In this work, we have used limited proteolysis with MALDI-MS to examine the limited proteolysis behavior of ribosomal proteins from isolated 30S and 50S subunits of E. coli. The ribosomal proteins from 30S and 50S subunits were monitored as a function of digestion time and these results were compared to those previously obtained from 70S ribosomes.29 Several ribosomal proteins exhibited significant differences in stability to limited proteolysis between isolated subunits and intact ribosomes. These results establish the baseline data for limited proteolysis of ribosomal subunits and demonstrate that limited proteolysis data from ribosomes differs between subunits and intact ribosomes. Such results illustrate how MALDI-MS can be used to identify specific ribosomal proteins whose conformational flexibility changes upon subunit assembly.
The conformational flexibility of isolated 30S and 50S subunits ribosomal proteins of E. coli was determined by limited proteolysis as described in the Experimental methods. These data were then compared to limited proteolysis data previously obtained from intact 70S ribosomes.29 Comparisons were made by examining the stability of individual ribosomal proteins to limited proteolysis in both cases. Where stability in the 70S structure decreased relative to stability in the isolated 30S or 50S structures, those proteins may display increased conformational flexibility at particular regions in the intact ribosome. Likewise, increased stability of specific ribosomal proteins in the 70S structure relative to isolated 30S or 50S subunits suggests a less flexible conformation in the isolated subunit structure. Comparisons were made, where possible, between the stable proteolytic fragments identified here from ribosomal subunits and those identified during limited proteolysis of 70S ribosomes. In addition, the structural significance of the ribosomal proteins found to exhibit differential limited proteolysis behavior between isolated subunits and intact ribosomes was examined through use of existing data from recent crystal structures.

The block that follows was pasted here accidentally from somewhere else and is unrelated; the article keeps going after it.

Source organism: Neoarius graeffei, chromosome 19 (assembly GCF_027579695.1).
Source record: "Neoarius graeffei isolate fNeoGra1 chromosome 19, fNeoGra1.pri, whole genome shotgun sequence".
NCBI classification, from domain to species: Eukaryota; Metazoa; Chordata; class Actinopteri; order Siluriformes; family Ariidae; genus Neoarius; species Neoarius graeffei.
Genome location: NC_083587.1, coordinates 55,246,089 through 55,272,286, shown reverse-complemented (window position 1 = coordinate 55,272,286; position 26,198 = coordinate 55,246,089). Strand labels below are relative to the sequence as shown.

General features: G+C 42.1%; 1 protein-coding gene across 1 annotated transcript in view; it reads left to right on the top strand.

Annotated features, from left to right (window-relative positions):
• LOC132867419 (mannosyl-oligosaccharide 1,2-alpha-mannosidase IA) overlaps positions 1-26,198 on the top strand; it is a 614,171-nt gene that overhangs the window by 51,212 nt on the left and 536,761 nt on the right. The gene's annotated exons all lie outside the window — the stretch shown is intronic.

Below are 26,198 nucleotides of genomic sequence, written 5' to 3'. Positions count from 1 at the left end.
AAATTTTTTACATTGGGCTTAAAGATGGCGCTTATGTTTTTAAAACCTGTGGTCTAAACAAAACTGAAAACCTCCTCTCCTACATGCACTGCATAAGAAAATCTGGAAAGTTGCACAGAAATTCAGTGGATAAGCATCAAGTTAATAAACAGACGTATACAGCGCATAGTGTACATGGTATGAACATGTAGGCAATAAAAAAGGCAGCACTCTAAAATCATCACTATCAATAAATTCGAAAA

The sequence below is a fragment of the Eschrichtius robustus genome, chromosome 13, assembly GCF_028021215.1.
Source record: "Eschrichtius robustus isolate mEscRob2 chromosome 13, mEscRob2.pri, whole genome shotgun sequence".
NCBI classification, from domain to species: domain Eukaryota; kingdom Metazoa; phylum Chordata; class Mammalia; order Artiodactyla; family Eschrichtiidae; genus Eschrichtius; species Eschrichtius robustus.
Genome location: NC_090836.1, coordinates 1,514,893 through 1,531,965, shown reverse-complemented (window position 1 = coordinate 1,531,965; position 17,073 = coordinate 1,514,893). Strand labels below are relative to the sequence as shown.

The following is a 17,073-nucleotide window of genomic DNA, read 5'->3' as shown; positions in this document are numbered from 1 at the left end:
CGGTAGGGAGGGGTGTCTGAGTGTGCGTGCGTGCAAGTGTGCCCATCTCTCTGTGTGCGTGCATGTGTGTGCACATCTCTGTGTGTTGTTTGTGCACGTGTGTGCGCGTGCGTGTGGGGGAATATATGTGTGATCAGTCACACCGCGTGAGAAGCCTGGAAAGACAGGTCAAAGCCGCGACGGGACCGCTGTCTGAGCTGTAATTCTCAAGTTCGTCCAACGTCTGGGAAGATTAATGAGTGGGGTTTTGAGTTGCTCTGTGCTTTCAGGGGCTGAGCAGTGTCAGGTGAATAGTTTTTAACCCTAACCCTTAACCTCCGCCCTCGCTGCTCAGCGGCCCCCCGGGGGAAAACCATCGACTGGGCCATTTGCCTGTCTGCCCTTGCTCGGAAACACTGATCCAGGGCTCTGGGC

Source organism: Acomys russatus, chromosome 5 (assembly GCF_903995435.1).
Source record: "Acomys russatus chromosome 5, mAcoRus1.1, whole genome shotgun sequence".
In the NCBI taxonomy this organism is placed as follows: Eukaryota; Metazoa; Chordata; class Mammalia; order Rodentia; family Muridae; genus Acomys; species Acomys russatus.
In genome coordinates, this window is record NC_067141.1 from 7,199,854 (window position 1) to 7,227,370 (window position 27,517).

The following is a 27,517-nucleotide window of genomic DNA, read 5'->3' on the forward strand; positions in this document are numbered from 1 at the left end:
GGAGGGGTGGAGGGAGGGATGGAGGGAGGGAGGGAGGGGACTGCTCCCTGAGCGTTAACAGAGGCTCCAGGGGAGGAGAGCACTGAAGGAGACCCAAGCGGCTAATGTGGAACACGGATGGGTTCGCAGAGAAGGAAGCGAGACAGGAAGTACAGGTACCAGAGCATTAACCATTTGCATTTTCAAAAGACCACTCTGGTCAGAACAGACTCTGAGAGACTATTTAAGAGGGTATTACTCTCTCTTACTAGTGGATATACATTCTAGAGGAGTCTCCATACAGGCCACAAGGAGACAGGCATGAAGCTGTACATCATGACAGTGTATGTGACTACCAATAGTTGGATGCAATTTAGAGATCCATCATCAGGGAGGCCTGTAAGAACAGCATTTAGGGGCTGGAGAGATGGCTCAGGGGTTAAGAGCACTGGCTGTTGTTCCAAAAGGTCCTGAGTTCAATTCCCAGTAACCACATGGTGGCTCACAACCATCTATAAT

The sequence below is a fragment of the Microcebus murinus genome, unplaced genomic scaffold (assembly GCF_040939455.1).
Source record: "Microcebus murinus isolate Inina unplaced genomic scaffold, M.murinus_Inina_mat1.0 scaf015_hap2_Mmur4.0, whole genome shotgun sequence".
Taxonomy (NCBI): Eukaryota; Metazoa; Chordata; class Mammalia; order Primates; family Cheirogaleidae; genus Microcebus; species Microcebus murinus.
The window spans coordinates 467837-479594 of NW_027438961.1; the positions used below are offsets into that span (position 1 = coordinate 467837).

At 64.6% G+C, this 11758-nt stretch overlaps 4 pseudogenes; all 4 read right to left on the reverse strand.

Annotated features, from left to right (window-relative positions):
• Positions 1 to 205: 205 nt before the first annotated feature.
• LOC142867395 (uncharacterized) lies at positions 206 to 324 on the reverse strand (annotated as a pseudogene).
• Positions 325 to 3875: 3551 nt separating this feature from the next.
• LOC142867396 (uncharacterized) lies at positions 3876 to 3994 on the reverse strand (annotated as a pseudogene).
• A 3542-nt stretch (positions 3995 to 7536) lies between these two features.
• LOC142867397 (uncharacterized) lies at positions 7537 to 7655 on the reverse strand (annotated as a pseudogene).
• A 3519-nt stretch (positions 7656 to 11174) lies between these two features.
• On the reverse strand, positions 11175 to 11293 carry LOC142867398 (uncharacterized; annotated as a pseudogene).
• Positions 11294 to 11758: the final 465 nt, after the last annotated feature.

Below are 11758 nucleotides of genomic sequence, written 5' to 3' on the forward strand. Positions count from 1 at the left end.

Initially, limited proteolysis using trypsin of isolated 30S subunits from E. coli was performed. The digestion profiles of 30S ribosomal proteins from isolated subunits grouped according to their region in the small subunit are plotted in Figure 1. Fig. 1 also contains the digestion profiles of the small subunit ribosomal proteins within intact 70S ribosomes as reported previously by our lab.
Among the eight 30S proteins that are located in the Head region of the 30S subunit, four proteins, S7, S9, S13 and S14 are stable to limited proteolysis, both before and after ribosome assembly. S2 is completely digested in both states, with S19 also exhibiting minimal stability in these two states. A small difference in stability is seen for S3, although in either state it is readily digested by trypsin. The only protein in this region exhibiting a significant difference towards limited proteolysis is S10. In the 30S state, this protein is detected intact up to the maximum digestion period of 500 min. However, upon assembly into 70S ribosomes, this protein becomes significantly less stable and the intact protein cannot be detected after 120 min of digestion. No specific proteolytic fragments could be assigned to S10 (Table 1), thus the particular sites of proteolysis are not known for this protein.